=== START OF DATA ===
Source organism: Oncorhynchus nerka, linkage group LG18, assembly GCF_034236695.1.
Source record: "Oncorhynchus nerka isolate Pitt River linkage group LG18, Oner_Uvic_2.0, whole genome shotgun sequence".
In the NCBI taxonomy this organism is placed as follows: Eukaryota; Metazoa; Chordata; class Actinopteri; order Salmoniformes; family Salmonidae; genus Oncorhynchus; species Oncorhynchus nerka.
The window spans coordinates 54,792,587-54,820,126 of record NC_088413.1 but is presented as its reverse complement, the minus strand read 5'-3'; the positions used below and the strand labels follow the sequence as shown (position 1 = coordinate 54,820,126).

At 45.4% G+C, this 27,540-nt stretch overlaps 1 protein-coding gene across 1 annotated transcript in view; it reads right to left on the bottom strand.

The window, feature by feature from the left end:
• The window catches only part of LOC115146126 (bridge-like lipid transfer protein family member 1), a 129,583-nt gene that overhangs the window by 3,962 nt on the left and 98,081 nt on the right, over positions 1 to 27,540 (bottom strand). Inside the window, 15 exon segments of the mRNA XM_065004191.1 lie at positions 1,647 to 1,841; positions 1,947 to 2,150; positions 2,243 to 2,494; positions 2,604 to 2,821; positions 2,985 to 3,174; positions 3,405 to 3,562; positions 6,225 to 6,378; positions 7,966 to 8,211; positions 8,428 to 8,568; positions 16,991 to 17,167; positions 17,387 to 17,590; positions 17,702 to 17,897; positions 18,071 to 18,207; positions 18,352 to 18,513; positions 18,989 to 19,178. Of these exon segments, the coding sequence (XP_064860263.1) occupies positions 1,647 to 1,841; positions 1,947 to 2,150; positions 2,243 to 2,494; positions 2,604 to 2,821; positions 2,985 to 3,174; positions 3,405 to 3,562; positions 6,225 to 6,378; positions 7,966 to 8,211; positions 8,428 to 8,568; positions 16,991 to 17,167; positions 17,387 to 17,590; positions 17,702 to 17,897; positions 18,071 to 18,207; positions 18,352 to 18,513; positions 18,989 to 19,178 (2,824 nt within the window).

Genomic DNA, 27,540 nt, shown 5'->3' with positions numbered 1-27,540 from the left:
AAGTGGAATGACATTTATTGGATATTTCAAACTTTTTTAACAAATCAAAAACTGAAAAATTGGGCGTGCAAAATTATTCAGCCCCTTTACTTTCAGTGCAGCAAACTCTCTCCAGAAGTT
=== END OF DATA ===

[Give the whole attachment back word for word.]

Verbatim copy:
Source organism: Oncorhynchus nerka, linkage group LG18, assembly GCF_034236695.1.
Source record: "Oncorhynchus nerka isolate Pitt River linkage group LG18, Oner_Uvic_2.0, whole genome shotgun sequence".
In the NCBI taxonomy this organism is placed as follows: Eukaryota; Metazoa; Chordata; class Actinopteri; order Salmoniformes; family Salmonidae; genus Oncorhynchus; species Oncorhynchus nerka.
The window spans coordinates 54,792,587-54,820,126 of record NC_088413.1 but is presented as its reverse complement, the minus strand read 5'-3'; the positions used below and the strand labels follow the sequence as shown (position 1 = coordinate 54,820,126).

At 45.4% G+C, this 27,540-nt stretch overlaps 1 protein-coding gene across 1 annotated transcript in view; it reads right to left on the bottom strand.

The window, feature by feature from the left end:
• The window catches only part of LOC115146126 (bridge-like lipid transfer protein family member 1), a 129,583-nt gene that overhangs the window by 3,962 nt on the left and 98,081 nt on the right, over positions 1 to 27,540 (bottom strand). Inside the window, 15 exon segments of the mRNA XM_065004191.1 lie at positions 1,647 to 1,841; positions 1,947 to 2,150; positions 2,243 to 2,494; positions 2,604 to 2,821; positions 2,985 to 3,174; positions 3,405 to 3,562; positions 6,225 to 6,378; positions 7,966 to 8,211; positions 8,428 to 8,568; positions 16,991 to 17,167; positions 17,387 to 17,590; positions 17,702 to 17,897; positions 18,071 to 18,207; positions 18,352 to 18,513; positions 18,989 to 19,178. Of these exon segments, the coding sequence (XP_064860263.1) occupies positions 1,647 to 1,841; positions 1,947 to 2,150; positions 2,243 to 2,494; positions 2,604 to 2,821; positions 2,985 to 3,174; positions 3,405 to 3,562; positions 6,225 to 6,378; positions 7,966 to 8,211; positions 8,428 to 8,568; positions 16,991 to 17,167; positions 17,387 to 17,590; positions 17,702 to 17,897; positions 18,071 to 18,207; positions 18,352 to 18,513; positions 18,989 to 19,178 (2,824 nt within the window).

Genomic DNA, 27,540 nt, shown 5'->3' with positions numbered 1-27,540 from the left:
AAGTGGAATGACATTTATTGGATATTTCAAACTTTTTTAACAAATCAAAAACTGAAAAATTGGGCGTGCAAAATTATTCAGCCCCTTTACTTTCAGTGCAGCAAACTCTCTCCAGAAGTT